Perched on the dive platform, I go through a final equipment check. I’m
sheathed from head to toe in a wet suit, insulation against the cold water.
“Now come on over here and hang onto the buoy.”
Here on the lake, each wreck has its own buoy and a network of guide ropes.
Before the ropes were installed, divers sometimes bumped against the ships’
fragile timbers. After a pause to get my bearings, I slip below the
(Air bubble ambience)
Looking down, I see the buoy chain dwindle away into shadow. As I descend,
the water is cold and thick. Forty feet down, I reach the bottom. A dozen
strokes with my flippers and there it is, a man-made shape forming itself
out of shadows and watery dust.
I glide slowly past the delicate spokes of the paddle wheel. I drift above
the intricate, exposed ribbing of the deck.
“The horse ferry is the only known example of this type of vessel in North
Chris Sabick is Director of Conservation at the Lake Champlain Maritime
Museum, where they’ve built a half-scale model of the ship and its complex
Sabick: “It was a vessel type that was fairly widespread during the
19th century. But it’s one of those vessel types that has slipped
through the cracks of history and just kind of faded away.”
The lake’s murky water preserved the horse ferry. The fresh water is cold
and calm. The silt actually protects artifacts from bacteria. In many parts of
the Great Lakes, ships like this one have rested for centuries, completely
But now that’s changing. A box of tiny, brown and white shells has been
added to the Maritime Museum’s display. It’s a new organism – the zebra mussel.
They arrived in the Great Lakes in the late 1980s, carried in the ballast
tanks of ships. Zebra mussels have wreaked havoc on native fish and plant
species. But they’ve also coated hundreds of historic wrecks:
Sabick: “The enormous weight of hundreds of thousands of these
shells on water-logged wood can obviously cause things to collapse.”
Using wrecks like the Horse Ferry, scientists throughout the Great Lakes are
studying ways that zebra mussels actually change the water’s protective
Sabick: “It seems that the microenvironment that exists deep inside the mussel
layer or colony attracts a type of bacteria that accelerates the
degradation of the iron. And obviously all of these shipwrecks are fastened
with iron fasteners.”
Over time, the wrecks could literally come apart at the seams.
Back in the water, I draw close to the horse ferry’s bow. Thick layers of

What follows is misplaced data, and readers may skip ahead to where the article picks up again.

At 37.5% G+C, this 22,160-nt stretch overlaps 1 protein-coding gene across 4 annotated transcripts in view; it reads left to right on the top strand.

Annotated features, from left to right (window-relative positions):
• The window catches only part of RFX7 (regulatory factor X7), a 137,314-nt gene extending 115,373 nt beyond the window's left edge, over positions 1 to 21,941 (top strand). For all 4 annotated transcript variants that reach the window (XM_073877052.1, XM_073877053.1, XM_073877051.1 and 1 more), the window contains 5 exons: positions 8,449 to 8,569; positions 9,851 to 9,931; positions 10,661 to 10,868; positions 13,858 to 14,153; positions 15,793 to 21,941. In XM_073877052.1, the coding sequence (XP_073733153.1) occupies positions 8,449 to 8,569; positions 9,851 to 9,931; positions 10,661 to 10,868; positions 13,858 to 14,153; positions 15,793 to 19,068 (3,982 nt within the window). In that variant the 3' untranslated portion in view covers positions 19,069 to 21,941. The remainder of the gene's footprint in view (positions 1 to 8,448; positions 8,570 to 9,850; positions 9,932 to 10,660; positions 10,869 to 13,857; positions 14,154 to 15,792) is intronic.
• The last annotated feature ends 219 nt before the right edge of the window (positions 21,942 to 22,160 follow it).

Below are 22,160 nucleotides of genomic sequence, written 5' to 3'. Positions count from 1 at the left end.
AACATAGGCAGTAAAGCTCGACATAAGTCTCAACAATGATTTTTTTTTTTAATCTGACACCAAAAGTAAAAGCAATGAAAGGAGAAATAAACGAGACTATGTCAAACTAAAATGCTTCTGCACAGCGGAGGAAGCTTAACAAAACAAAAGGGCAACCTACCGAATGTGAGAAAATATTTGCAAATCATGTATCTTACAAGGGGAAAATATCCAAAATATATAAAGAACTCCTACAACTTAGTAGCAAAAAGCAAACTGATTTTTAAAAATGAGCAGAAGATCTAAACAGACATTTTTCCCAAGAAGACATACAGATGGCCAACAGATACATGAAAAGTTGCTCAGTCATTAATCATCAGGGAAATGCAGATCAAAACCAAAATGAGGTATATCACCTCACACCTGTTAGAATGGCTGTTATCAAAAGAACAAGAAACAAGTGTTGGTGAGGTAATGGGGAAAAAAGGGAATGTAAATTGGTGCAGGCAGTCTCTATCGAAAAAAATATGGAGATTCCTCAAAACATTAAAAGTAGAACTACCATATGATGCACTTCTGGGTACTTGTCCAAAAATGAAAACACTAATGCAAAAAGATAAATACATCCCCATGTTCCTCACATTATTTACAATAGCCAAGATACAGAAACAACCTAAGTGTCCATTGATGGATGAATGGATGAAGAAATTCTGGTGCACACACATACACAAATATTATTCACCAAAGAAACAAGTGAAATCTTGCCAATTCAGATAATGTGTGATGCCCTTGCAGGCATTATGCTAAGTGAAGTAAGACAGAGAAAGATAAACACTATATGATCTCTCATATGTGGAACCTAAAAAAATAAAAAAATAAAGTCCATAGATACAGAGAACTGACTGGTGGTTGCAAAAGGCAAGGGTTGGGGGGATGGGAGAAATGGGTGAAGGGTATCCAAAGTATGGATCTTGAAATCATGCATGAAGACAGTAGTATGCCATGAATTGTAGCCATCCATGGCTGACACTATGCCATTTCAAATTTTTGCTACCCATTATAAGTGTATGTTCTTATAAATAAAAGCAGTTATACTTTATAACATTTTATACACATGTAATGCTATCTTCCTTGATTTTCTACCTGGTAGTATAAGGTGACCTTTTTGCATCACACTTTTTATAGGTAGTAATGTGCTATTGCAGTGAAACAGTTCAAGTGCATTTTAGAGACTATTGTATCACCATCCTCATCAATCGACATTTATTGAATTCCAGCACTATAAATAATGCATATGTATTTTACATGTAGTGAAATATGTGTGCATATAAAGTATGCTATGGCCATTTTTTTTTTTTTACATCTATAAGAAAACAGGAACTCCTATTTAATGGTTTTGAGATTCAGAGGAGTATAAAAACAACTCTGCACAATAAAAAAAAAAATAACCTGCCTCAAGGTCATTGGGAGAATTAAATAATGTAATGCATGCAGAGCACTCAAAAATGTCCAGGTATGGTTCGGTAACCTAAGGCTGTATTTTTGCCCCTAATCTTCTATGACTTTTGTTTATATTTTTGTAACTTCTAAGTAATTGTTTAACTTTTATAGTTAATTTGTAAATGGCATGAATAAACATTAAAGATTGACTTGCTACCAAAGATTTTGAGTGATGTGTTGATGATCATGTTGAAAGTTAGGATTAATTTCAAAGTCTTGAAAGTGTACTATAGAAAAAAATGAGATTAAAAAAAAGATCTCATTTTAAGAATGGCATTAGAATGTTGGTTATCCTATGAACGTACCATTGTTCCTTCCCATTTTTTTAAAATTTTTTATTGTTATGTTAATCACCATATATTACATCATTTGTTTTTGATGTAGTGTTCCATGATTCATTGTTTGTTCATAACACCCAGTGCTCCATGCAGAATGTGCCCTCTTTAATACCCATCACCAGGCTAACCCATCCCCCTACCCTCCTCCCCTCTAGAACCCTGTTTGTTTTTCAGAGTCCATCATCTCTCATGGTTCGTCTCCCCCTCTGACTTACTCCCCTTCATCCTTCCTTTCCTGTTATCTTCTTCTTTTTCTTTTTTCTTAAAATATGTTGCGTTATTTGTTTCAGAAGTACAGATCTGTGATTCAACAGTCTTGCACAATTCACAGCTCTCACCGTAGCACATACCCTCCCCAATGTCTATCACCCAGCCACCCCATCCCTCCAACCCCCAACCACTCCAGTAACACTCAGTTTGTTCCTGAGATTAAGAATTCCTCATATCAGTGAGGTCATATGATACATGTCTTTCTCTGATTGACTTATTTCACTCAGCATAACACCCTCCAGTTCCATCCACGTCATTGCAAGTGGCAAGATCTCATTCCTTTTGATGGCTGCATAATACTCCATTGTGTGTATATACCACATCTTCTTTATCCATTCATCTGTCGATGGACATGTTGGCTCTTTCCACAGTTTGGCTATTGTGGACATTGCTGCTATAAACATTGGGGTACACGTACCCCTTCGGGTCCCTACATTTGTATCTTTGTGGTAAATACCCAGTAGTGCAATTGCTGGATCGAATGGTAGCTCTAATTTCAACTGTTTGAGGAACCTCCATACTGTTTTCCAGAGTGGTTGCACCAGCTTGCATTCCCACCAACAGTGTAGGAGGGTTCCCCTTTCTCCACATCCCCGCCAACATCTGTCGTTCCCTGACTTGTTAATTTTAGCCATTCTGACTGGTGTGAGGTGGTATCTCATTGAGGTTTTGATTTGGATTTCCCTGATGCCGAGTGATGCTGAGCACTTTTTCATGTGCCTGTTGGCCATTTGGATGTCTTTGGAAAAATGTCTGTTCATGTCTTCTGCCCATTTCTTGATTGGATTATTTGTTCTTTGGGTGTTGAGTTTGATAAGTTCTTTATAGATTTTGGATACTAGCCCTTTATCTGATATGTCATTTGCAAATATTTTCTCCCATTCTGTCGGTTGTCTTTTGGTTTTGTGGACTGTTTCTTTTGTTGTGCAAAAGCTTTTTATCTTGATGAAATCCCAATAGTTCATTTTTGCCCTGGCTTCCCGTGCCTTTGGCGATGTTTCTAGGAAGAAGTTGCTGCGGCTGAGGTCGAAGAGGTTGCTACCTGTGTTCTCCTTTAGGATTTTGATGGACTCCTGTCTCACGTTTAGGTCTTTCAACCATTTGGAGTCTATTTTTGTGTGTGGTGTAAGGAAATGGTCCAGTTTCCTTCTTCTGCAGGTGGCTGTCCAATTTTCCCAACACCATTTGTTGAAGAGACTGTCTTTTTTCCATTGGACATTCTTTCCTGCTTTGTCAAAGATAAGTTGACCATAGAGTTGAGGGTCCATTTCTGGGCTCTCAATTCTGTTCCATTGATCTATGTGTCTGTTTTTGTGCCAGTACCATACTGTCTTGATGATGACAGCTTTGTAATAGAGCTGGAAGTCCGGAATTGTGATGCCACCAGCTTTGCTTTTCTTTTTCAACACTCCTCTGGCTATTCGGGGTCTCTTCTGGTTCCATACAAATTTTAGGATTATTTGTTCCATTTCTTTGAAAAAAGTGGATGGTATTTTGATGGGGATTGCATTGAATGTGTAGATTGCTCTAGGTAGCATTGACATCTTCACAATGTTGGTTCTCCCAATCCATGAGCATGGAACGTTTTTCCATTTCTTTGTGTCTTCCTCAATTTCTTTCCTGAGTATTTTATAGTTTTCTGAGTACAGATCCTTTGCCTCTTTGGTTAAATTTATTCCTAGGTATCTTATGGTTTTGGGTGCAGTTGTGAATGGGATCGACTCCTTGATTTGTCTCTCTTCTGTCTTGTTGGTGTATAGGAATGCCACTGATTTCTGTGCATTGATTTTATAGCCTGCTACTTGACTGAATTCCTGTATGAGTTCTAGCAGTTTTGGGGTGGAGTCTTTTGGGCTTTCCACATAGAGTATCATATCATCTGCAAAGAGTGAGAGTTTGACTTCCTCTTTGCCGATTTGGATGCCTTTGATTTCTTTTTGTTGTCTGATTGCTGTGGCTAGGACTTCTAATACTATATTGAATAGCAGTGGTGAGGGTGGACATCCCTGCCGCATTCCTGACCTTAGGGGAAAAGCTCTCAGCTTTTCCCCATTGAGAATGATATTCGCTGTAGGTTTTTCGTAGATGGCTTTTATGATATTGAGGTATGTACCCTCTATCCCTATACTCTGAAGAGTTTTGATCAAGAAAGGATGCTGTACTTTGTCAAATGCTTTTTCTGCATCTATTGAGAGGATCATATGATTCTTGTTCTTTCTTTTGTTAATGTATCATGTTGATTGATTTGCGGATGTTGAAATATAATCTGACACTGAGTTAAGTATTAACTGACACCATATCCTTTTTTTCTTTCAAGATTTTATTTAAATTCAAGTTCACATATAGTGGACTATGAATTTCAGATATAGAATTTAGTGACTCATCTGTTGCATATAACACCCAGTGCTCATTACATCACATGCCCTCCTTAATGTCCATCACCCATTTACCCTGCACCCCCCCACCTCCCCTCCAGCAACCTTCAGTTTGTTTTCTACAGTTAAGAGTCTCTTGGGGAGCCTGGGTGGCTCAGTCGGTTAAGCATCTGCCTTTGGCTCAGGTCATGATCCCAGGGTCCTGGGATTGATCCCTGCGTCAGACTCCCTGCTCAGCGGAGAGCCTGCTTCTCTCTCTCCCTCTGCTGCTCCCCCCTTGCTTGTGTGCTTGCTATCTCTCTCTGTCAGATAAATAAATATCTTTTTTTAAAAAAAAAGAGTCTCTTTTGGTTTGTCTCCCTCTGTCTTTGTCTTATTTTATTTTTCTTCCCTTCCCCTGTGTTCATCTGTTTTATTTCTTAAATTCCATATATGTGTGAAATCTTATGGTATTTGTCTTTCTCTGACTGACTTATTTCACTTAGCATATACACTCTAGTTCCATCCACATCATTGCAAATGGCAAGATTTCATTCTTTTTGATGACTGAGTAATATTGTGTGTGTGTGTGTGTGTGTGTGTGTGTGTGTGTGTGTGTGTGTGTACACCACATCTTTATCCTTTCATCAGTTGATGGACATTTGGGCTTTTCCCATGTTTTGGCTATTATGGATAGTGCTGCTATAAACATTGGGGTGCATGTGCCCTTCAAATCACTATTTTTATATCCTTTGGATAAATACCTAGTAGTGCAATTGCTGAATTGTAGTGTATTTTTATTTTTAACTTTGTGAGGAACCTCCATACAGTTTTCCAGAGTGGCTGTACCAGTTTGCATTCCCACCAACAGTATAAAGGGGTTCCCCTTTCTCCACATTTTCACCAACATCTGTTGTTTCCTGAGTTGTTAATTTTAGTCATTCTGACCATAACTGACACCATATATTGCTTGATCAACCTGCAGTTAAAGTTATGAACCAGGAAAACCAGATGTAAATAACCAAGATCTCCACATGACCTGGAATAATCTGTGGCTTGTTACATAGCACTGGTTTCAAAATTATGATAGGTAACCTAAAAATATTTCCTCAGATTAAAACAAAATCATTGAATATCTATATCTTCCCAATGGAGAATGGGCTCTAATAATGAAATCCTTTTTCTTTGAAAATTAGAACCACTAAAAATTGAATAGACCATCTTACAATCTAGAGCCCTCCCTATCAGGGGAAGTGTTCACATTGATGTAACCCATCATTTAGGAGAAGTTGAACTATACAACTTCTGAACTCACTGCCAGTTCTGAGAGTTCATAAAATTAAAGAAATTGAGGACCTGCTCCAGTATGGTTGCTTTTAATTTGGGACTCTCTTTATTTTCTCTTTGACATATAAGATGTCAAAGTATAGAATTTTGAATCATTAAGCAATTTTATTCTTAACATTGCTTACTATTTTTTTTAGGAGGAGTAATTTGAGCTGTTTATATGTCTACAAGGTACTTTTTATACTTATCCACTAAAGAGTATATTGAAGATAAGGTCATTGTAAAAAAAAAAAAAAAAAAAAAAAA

shells coat the ribbing. In places, not an inch of wood is visible.
Researchers say they won’t know for several years how much damage has been
done. But as the zebra mussels continue to spread, scientists fear that
underwater museums like this one could be lost forever.
For the Great Lakes Radio Consortium, I’m Brian Mann on Lake Champlain.
Laws protecting Great Lakes shipwrecks from looting vary from
state to state. But officials agree it’s nearly impossible to catch
underwater thieves… and only a handful of arrests are made each year.
Now, a Michigan case is encouraging officials to step up their efforts
save the shipwrecks. The Great Lakes Radio Consortium’s Wendy
Lake Superior is home to hundreds of shipwrecks. They’ve been preserved
there for well over a century. And they’re the destination of many
divers, hoping to explore their remains and learn their history.
Now, some of these sunken vessels can be explored without ever getting
wet. The Great Lakes Radio Consortium’s Todd Witter reports:
The story of the sinking of the 200 foot long wooden cargo ship"Lucerne" has the familiar tone of other shipwrecks…caught in a Novemberstorm on Lake Superior, it went down with all hands. But this summer, aface was put to that 19th century wreckage, as the family of the"Lucerne’s" captain came to Wisconsin to dive the site and bid him afinal goodbye. The Great Lakes Radio Consortium’s Mike Simonson hastheir story:
In Michigan’s Upper Peninsula there’s a way to see shipwrecks withoutgetting wet. Grand Island Shipwreck Tours has the only glassbottomedboat operation on the U.S. side of the Great Lakes. The Great LakesRadio Consortium’s Michelle Corum reports:
If you think pirates are a thing of the past, think again. It’s estimated there are more than six-thousand shipwrecks in the Great Lakes…and modern day pirates are preying on them. They strip the ships of anchors, portholes and other underwater souvenirs, and sell them at a huge profit. The Great Lakes Radio Consortium’s Wendy Nelson has more:
A state underwater archeology program is trying a new tactic to preserve Great Lakes shipwrecks from divers. The plan is to make the sites easier for divers to find. The Great Lakes Radio Consortium’s Mike Simonson reports: